Police Education for the 21st Century
Nelson, Kurt R., The FBI Law Enforcement Bulletin
Today, law enforcement agencies face a dilemma. Departments across the nation confront new burdens, such as computer crimes, identity theft, and other domestic problems, unheard of a generation ago, let alone the threat of terrorism and the need for homeland defense. Unfortunately, resources are not growing at the same pace as the demand for police services. Many agencies actually have seen a drop in funding. In such cases, training often represents one of the first budget items cut because many administrators see education as addressing the future and use the analogy "fire prevention is great, but not when the house already is on fire."
Part of the problem rests with the training itself. While new innovations, such as computer-enhanced teaching tools and software-driven displays, seem cutting edge, police education has not fundamentally changed in generations. Agencies send officers to a central site where instructors work with them. Of course, some subjects, including driving, patrol tactics, firearms, and defense strategies, require such hands-on instruction. However, many departments have recognized a need for overall change. Small agencies cannot afford to have a central training facility, and large departments often do not wish to address specialized needs in-house. So, in many cases, agencies must choose either to send officers to an outside facility and incur the costs and temporary staffing shortages or forego the training.
A lot of departments would like to improve the education of their officers without these difficulties. How can agencies obtain training and maximize resources?
For part of the solution, some agencies have relied on higher education. Certainly, college can help officers meet current and future demands confronting them and their departments. However, standard academic courses are not agency specific, usually require employees to attend on their own time, and, often, are economically or geographically inaccessible to small departments.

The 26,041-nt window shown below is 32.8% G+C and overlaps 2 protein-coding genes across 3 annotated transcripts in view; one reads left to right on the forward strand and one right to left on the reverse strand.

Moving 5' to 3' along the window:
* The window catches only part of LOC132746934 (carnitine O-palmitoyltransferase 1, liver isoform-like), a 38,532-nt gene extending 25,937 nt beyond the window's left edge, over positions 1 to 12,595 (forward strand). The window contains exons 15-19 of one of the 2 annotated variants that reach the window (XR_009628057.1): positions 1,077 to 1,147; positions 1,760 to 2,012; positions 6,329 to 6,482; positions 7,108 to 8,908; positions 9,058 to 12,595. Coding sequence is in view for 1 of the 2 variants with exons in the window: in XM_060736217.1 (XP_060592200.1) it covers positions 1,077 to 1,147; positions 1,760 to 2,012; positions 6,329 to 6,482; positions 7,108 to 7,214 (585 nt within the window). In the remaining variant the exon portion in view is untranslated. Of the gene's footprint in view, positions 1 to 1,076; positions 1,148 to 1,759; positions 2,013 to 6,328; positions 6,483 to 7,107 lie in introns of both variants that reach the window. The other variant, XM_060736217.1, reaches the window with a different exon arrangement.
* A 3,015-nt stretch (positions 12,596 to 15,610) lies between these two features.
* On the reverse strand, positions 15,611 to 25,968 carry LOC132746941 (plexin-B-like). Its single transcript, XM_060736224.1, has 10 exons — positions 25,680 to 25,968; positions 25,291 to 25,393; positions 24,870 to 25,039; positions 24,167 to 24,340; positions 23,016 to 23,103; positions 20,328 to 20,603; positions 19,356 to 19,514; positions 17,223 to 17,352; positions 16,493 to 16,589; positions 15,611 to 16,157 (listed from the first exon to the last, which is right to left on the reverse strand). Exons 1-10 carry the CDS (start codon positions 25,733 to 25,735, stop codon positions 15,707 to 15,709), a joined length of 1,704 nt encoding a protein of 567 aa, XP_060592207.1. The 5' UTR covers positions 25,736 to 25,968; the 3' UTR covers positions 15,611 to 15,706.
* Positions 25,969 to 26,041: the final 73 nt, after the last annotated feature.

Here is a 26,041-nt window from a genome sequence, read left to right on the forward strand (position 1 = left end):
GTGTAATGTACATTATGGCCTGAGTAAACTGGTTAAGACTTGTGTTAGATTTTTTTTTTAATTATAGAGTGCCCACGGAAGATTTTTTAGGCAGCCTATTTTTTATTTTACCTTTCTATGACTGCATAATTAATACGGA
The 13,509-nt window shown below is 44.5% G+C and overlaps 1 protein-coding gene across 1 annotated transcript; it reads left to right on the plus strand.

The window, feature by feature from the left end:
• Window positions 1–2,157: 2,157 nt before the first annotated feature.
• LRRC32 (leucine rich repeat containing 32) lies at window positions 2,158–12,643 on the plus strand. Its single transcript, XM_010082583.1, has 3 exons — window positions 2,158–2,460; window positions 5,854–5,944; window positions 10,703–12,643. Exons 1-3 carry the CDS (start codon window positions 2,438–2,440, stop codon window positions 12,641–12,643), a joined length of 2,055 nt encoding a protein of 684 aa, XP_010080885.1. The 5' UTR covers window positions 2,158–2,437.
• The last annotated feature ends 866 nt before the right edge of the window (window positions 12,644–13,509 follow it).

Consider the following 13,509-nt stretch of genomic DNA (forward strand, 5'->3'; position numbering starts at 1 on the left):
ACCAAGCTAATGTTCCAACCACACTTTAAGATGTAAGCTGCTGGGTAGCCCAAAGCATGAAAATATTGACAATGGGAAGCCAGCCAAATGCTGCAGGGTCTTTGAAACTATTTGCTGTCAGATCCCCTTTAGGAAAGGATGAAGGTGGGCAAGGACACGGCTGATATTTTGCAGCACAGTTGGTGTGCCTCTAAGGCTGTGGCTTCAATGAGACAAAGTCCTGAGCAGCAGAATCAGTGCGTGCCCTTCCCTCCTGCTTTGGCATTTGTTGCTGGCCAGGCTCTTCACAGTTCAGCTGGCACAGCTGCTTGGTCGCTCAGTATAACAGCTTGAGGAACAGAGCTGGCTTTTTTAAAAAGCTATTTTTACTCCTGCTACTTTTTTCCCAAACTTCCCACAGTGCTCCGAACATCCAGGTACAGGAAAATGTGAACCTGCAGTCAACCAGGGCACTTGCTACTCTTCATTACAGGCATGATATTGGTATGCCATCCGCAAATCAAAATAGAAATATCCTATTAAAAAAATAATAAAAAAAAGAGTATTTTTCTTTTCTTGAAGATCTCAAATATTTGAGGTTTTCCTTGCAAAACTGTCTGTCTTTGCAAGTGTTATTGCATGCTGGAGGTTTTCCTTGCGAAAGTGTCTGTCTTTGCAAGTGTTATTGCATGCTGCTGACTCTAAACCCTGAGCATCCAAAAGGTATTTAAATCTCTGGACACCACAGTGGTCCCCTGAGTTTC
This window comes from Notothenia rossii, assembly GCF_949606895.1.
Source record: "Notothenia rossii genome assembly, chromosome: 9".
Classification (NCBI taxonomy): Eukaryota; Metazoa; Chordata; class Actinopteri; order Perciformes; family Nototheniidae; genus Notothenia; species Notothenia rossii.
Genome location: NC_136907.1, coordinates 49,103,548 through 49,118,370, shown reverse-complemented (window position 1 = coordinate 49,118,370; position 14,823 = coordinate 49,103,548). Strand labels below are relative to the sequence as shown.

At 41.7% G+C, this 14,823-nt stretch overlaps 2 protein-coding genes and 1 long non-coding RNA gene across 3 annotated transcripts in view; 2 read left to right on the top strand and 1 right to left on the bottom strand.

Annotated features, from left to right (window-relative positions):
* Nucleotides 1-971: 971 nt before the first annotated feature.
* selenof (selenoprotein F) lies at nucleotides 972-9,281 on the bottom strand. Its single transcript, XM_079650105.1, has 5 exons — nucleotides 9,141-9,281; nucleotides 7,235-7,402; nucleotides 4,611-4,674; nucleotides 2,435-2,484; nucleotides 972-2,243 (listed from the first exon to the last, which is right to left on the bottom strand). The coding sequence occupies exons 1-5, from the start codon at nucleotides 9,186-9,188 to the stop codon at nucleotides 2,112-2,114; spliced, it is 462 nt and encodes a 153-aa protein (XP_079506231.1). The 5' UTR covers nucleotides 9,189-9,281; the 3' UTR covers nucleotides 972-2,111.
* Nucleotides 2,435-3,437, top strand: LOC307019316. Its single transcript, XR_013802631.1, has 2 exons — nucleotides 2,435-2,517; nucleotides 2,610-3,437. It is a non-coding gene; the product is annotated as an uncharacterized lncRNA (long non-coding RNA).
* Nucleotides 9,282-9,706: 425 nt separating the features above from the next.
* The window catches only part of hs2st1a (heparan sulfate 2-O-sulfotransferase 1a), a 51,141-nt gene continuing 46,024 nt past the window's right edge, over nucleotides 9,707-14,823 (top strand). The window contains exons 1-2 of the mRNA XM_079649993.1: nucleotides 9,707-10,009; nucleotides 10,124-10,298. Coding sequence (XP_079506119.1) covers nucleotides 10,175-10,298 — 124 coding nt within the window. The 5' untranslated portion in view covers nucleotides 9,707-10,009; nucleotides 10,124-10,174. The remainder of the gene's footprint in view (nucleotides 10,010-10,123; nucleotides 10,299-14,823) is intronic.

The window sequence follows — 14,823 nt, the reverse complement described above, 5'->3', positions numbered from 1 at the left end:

Recognizing these shortcomings, several Oregon law enforcement agencies joined in an effort to move police training into the 21st century. While the steps taken reflect the goal of developing specialized education in crime analysis, the lessons learned could apply to a variety of training needs, including basic skill sets.
The participants strived to offer the advantages of higher education and, at the same time, address the need of several departments to receive crime analysis courses while avoiding the high costs, travel, and staffing problems associated with sending employees to outside training sites. In keeping with the best tenets of community policing, the agencies involved sought local partners to help solve the problem.
In September 2003, Clackamas Community College started serving as the community partner. The chair of the criminal justice department met with the agencies and assisted in determining how to provide them with the desired training without having to bring the student to the school and, further, how to ensure that the education meets the needs of the various departments.
As with any true partnership, each participant has offered resources. The agencies supply subject experts who either become adjunct professors (if they meet the advanced degree requirement) or work with current criminal justice instructors to ensure that the material rises to the level of training required by the agencies. Also, the school reviews the curriculum to guarantee its quality and worthiness of college-level credit.
Although many agencies have partnered with local colleges to bring learning opportunities to personnel, this effort has proven innovative in its medium of instruction, utilizing the Internet for online classes. Instead of physically going to a campus, officers can complete courses at home or at the office--anywhere they can access the Web--at times agreeable with their work and family schedules.